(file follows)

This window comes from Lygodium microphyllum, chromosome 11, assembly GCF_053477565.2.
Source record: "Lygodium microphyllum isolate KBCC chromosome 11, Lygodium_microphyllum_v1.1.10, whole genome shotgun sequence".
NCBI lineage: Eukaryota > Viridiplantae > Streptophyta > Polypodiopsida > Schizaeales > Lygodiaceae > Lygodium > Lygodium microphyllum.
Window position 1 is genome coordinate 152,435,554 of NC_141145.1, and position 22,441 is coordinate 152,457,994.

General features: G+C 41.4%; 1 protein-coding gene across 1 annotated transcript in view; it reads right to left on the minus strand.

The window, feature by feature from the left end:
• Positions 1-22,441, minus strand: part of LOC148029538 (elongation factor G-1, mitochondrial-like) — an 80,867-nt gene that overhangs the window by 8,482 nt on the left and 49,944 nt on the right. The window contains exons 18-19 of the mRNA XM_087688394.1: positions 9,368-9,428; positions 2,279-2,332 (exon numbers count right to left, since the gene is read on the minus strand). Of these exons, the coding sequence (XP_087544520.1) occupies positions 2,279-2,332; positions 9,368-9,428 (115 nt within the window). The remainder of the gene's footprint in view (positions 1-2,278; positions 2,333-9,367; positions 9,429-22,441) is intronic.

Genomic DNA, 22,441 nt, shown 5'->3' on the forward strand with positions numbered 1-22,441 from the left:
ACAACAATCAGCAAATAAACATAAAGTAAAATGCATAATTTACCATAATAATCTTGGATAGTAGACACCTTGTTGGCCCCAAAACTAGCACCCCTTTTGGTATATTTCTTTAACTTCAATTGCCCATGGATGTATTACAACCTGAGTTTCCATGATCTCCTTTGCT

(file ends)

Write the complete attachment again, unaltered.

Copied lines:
This window comes from Lygodium microphyllum, chromosome 11, assembly GCF_053477565.2.
Source record: "Lygodium microphyllum isolate KBCC chromosome 11, Lygodium_microphyllum_v1.1.10, whole genome shotgun sequence".
NCBI lineage: Eukaryota > Viridiplantae > Streptophyta > Polypodiopsida > Schizaeales > Lygodiaceae > Lygodium > Lygodium microphyllum.
Window position 1 is genome coordinate 152,435,554 of NC_141145.1, and position 22,441 is coordinate 152,457,994.

General features: G+C 41.4%; 1 protein-coding gene across 1 annotated transcript in view; it reads right to left on the minus strand.

The window, feature by feature from the left end:
• Positions 1-22,441, minus strand: part of LOC148029538 (elongation factor G-1, mitochondrial-like) — an 80,867-nt gene that overhangs the window by 8,482 nt on the left and 49,944 nt on the right. The window contains exons 18-19 of the mRNA XM_087688394.1: positions 9,368-9,428; positions 2,279-2,332 (exon numbers count right to left, since the gene is read on the minus strand). Of these exons, the coding sequence (XP_087544520.1) occupies positions 2,279-2,332; positions 9,368-9,428 (115 nt within the window). The remainder of the gene's footprint in view (positions 1-2,278; positions 2,333-9,367; positions 9,429-22,441) is intronic.

Genomic DNA, 22,441 nt, shown 5'->3' on the forward strand with positions numbered 1-22,441 from the left:
ACAACAATCAGCAAATAAACATAAAGTAAAATGCATAATTTACCATAATAATCTTGGATAGTAGACACCTTGTTGGCCCCAAAACTAGCACCCCTTTTGGTATATTTCTTTAACTTCAATTGCCCATGGATGTATTACAACCTGAGTTTCCATGATCTCCTTTGCT